Thursday, June 17, was the birthday - 128th, I believe - of Igor Stravinsky, another of my favorites. Unfortunately, I have not had time to listen to any of his music, though WPRB Princeton, my classical station of choice, played his second suite for small orchestra that morning, which is what reminded me. Over the next couple of years, we'll celebrate the centenaries of the three big ballets, so there will be plenty of time for listening.
The Philadelphia Orchestra, my hometown band, announced this week it has selected Yannick Nézet-Séguin as its new music director. This makes only eight, I believe,in the past 110 years. But the tenures are getting shorter. The days are gone when a Stowkowski would stay for twenty years or an Ormandy for forty. Jet aircraft simply make it too easy to fly off to other gigs, and anyway, who really wants to live in Philadelphia if he doesn't have to? I suppose this kid will be a bright young presence, but don't expect him to stick around very long. He doesn't even start full-time until 2012.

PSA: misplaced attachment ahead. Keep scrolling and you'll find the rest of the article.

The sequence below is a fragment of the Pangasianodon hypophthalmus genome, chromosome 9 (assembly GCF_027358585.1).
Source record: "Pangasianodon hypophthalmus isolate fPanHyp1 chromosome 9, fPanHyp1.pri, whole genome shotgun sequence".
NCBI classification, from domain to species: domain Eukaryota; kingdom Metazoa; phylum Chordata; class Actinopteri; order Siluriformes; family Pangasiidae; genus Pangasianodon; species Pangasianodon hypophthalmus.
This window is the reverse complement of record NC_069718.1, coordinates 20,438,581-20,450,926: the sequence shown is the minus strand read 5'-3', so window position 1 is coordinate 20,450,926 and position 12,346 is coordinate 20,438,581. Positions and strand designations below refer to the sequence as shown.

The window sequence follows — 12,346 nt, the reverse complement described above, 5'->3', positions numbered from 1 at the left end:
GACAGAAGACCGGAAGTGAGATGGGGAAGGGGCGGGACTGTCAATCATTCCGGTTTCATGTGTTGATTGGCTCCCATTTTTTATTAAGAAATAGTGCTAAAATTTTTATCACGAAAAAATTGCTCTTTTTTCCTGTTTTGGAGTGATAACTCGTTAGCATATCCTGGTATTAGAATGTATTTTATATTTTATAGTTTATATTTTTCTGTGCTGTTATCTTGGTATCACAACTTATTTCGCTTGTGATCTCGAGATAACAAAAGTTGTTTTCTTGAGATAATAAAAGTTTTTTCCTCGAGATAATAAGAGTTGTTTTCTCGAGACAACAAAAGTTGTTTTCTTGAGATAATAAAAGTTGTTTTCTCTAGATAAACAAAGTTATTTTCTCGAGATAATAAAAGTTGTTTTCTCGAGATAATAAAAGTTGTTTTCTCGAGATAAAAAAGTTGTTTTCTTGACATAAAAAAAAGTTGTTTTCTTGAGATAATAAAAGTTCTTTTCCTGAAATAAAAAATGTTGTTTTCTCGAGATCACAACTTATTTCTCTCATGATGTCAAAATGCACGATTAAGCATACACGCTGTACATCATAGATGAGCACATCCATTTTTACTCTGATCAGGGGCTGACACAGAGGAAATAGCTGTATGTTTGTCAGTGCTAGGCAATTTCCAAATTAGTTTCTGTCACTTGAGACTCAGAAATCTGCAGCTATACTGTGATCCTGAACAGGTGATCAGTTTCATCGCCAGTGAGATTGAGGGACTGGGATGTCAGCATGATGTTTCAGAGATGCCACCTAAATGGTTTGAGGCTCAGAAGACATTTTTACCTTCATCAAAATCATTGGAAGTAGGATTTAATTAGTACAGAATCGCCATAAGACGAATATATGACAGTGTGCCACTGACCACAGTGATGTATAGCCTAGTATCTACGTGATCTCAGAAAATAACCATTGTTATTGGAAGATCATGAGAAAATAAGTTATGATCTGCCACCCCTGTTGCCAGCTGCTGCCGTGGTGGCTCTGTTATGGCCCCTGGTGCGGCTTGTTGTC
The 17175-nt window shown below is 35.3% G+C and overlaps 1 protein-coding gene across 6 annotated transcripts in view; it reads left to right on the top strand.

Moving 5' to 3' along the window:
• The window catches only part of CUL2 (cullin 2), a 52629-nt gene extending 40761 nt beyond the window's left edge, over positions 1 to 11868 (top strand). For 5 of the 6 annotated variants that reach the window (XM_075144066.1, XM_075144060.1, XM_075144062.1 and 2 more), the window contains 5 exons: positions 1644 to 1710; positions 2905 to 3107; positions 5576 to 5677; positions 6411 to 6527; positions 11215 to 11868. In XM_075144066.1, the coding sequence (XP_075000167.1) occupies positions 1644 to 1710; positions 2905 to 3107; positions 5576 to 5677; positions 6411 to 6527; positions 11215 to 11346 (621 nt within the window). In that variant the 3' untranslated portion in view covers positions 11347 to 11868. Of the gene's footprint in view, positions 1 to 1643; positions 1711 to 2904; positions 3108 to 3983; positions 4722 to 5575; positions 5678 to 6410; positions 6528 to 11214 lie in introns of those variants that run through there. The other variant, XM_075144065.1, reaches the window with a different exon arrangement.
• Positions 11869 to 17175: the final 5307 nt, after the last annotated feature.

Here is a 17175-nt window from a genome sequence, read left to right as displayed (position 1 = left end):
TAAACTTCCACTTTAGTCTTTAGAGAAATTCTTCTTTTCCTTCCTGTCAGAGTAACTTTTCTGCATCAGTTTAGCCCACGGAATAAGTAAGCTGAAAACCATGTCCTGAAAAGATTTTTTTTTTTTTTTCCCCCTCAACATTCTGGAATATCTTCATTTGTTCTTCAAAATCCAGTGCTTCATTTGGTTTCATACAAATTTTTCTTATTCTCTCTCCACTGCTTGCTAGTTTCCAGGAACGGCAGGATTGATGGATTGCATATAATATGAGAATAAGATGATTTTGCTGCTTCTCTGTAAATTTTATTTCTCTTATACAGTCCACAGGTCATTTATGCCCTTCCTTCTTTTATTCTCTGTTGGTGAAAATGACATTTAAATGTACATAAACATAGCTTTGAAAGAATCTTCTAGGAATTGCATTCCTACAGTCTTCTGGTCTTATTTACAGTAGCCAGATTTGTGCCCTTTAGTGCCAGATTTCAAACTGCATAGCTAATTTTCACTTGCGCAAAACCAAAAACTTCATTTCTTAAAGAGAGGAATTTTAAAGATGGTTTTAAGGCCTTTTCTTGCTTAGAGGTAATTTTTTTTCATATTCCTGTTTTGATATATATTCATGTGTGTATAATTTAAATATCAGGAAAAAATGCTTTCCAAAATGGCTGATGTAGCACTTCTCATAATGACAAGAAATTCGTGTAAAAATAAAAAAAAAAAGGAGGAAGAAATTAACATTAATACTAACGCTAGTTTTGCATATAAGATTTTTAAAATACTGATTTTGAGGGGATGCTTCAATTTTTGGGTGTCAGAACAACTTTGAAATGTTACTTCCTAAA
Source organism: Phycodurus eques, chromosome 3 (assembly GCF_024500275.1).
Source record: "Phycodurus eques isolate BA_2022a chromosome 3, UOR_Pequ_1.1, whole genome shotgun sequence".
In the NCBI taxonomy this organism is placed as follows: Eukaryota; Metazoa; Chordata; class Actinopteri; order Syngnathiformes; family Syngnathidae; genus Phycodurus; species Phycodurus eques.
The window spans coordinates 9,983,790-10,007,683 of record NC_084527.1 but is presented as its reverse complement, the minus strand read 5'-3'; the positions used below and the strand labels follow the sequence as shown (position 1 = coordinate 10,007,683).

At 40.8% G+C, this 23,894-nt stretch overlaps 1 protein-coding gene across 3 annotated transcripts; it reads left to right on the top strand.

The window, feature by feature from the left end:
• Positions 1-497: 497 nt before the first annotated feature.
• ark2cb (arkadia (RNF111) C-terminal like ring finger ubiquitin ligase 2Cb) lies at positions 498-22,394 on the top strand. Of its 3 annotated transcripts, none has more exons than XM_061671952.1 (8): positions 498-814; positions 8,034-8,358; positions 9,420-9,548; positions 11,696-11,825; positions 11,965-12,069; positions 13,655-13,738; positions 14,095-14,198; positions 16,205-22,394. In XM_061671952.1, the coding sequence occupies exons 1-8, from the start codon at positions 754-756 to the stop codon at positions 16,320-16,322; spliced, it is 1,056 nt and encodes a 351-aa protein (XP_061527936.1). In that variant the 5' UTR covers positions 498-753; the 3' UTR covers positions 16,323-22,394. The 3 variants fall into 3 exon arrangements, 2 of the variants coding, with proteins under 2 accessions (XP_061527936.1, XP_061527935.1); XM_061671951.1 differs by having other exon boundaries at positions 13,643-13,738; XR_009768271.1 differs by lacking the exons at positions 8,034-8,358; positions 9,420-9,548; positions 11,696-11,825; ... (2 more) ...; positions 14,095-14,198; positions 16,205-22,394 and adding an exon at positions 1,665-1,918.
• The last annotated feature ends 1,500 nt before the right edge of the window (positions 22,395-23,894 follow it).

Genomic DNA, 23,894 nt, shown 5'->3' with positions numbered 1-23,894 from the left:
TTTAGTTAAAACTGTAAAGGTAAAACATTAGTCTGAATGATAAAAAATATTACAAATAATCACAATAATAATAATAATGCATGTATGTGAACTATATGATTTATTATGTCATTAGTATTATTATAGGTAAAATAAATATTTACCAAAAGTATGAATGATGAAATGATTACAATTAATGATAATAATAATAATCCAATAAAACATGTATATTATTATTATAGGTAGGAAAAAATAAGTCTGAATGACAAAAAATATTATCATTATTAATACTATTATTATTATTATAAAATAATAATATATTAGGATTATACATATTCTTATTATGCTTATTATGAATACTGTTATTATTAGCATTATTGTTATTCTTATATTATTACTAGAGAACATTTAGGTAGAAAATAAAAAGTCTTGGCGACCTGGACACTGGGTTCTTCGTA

Gone, too, are the days when the orchestra was a source of civic pride supported by private fortunes. Industry in this city has declined, educated listeners have fled to the suburbs, and subscribers are dying off. The orchestra's very days may be numbered.
In any event, I must confess I'm one of those indifferent listeners who have given up their subscriptions. Some have stopped coming because they say there's too much modern music. I stopped because there's too little. After 40 years of waiting for them to toss me a bone and program some Ives or Elliott Carter, I have gone elsewhere for my fixes.
In fairness, I should say that Ingo Metzmacher conducted the orchestra in a terrific performance of Ives' Second Orchestral Set a few years ago, before Verizon Hall opened. I mentioned to him then that the Philadelphians have never pplayed Ives' Fourth Symphony, and he could be the first to conduct it here. Nothing has come of the suggestion.